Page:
The drive from Sedona to Grand Canyon is very scenic. Depending on how slow you want this trip to be, there are numerous things to see and do on the way. Just as you get away from Sedona with red rocks on one side and Oak Creek (a tributary of the Verde River) on the other, you drive over Midgley Bridge, a small steel arch bridge built over Wilson Canyon that in some ways reminded me of Kolkata’s humungous Howrah Bridge.
We parked and walked down to the viewpoint at the Midgley Bridge Trail Head. The canyon is covered with Pine Trees, and far down below, we could see Oak Creek.
This entire region around Sedona comprising national forests is choc-a-bloc with canyons, trails, and other recreational and picnic spots. We continued on our way over hilly terrain stopping for a bit at Oak Creek Vista for vantage point views of the Oak Creek Canyon. It is a quick short walk along a flat paved narrow road along the canyon rim where one can also browse and buy Native American artisan products.
We then veered off the highway to visit Walnut Canyon. The white limestone canyon gets its name from the walnut trees that grow in the canyon. The curved canyon with its terraced levels looks like a natural amphitheatre. Just like Montezuma Castle, here too, Native Americans like the Hopi, Yavapai and Navajo, to name a few, lived first on the canyon rim and later built homes in the alcoves of the canyon. Interestingly, the artefacts and material culture recovered from archaeological sites in Southwest Arizona all seem to have been shared and influenced by several cultures. We walked along the easy rim trail that is dotted with several viewpoints from where the cave openings are pretty visible, and there are several of them on the different levels of the canyon face. Just off the visitor centre, a trail leads down into the canyon for those who want to get up close and personal with the canyon and the cave dwellings.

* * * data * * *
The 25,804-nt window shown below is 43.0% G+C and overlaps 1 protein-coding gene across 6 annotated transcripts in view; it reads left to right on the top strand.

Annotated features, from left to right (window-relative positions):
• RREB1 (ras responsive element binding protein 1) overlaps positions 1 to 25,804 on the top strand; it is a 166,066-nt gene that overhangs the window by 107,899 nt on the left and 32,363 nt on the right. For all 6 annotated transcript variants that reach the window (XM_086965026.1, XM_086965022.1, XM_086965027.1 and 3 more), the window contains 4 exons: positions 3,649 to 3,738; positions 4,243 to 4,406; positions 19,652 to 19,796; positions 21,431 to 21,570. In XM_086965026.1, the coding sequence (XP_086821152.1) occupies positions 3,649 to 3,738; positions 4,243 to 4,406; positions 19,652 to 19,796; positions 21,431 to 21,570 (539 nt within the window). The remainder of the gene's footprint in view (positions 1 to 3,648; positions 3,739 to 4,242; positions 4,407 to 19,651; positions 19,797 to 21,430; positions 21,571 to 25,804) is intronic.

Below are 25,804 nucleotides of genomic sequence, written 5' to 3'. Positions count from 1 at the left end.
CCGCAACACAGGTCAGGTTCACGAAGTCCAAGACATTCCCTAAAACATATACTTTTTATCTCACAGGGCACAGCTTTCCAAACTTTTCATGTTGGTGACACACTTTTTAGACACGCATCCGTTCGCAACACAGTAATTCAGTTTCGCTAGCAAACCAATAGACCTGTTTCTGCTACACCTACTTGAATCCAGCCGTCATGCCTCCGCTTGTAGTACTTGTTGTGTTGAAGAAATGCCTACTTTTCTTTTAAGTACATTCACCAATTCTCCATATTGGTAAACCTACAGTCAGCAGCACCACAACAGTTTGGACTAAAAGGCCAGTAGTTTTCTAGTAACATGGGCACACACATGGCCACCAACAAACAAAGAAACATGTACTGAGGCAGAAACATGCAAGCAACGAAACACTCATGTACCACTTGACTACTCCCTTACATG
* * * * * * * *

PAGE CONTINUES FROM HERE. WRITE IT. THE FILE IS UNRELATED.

From Walnut Canyon, we drove on towards Flagstaff on Route 66. Ok, it was a teeny-weeny section of the famed route, but people tick things off a list when they do far lesser, so I suppose I have earned my right to brag that I took the famed historic route too 😉 Apparently, in America, all east-west highways are even numbers and north-south odd numbers. I wonder if this is true elsewhere in the world too….
Past Flagstaff, the hilly terrain turns into flat forested areas and dry arid land dotted with hills.
At this point on the road, it is difficult to imagine that all this flat land is edged by a big crack in the earth the size of the US state of Delaware with a depth of about 2 kilometres! More about my tryst with Grand Canyon in another blog! You can savour more pics of our idyllic drive here.